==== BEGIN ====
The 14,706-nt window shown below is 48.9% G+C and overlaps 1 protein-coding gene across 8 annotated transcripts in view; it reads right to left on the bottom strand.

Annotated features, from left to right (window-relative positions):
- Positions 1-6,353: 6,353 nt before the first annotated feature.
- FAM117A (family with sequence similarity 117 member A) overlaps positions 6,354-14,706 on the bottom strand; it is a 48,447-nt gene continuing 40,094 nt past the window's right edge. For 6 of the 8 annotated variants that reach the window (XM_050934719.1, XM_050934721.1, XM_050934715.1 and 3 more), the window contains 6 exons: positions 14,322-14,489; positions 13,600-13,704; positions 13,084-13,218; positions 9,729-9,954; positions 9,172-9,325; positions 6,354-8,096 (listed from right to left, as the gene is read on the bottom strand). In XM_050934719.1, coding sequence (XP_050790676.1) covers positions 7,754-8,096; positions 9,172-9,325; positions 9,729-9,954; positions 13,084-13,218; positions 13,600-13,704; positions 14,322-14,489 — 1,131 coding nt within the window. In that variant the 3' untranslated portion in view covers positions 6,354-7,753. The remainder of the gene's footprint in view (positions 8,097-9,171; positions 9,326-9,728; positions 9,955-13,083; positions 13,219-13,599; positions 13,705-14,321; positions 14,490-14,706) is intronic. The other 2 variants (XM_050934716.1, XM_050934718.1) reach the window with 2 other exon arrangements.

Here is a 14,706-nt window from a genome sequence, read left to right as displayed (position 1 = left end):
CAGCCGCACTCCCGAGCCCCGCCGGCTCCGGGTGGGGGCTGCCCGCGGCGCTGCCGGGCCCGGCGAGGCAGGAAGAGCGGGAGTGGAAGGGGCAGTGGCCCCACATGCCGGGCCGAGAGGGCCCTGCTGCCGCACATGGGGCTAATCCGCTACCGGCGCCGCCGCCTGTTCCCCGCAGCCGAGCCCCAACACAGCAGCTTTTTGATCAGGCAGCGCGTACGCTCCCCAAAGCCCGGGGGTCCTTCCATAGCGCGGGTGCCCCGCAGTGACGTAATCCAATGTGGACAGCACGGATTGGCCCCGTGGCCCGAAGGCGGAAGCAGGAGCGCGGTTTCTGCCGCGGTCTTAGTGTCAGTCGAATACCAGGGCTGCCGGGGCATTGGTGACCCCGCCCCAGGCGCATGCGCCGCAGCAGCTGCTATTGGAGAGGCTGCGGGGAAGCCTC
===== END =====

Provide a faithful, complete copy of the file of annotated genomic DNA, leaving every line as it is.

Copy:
The 14,706-nt window shown below is 48.9% G+C and overlaps 1 protein-coding gene across 8 annotated transcripts in view; it reads right to left on the bottom strand.

Annotated features, from left to right (window-relative positions):
- Positions 1-6,353: 6,353 nt before the first annotated feature.
- FAM117A (family with sequence similarity 117 member A) overlaps positions 6,354-14,706 on the bottom strand; it is a 48,447-nt gene continuing 40,094 nt past the window's right edge. For 6 of the 8 annotated variants that reach the window (XM_050934719.1, XM_050934721.1, XM_050934715.1 and 3 more), the window contains 6 exons: positions 14,322-14,489; positions 13,600-13,704; positions 13,084-13,218; positions 9,729-9,954; positions 9,172-9,325; positions 6,354-8,096 (listed from right to left, as the gene is read on the bottom strand). In XM_050934719.1, coding sequence (XP_050790676.1) covers positions 7,754-8,096; positions 9,172-9,325; positions 9,729-9,954; positions 13,084-13,218; positions 13,600-13,704; positions 14,322-14,489 — 1,131 coding nt within the window. In that variant the 3' untranslated portion in view covers positions 6,354-7,753. The remainder of the gene's footprint in view (positions 8,097-9,171; positions 9,326-9,728; positions 9,955-13,083; positions 13,219-13,599; positions 13,705-14,321; positions 14,490-14,706) is intronic. The other 2 variants (XM_050934716.1, XM_050934718.1) reach the window with 2 other exon arrangements.

Here is a 14,706-nt window from a genome sequence, read left to right as displayed (position 1 = left end):
CAGCCGCACTCCCGAGCCCCGCCGGCTCCGGGTGGGGGCTGCCCGCGGCGCTGCCGGGCCCGGCGAGGCAGGAAGAGCGGGAGTGGAAGGGGCAGTGGCCCCACATGCCGGGCCGAGAGGGCCCTGCTGCCGCACATGGGGCTAATCCGCTACCGGCGCCGCCGCCTGTTCCCCGCAGCCGAGCCCCAACACAGCAGCTTTTTGATCAGGCAGCGCGTACGCTCCCCAAAGCCCGGGGGTCCTTCCATAGCGCGGGTGCCCCGCAGTGACGTAATCCAATGTGGACAGCACGGATTGGCCCCGTGGCCCGAAGGCGGAAGCAGGAGCGCGGTTTCTGCCGCGGTCTTAGTGTCAGTCGAATACCAGGGCTGCCGGGGCATTGGTGACCCCGCCCCAGGCGCATGCGCCGCAGCAGCTGCTATTGGAGAGGCTGCGGGGAAGCCTC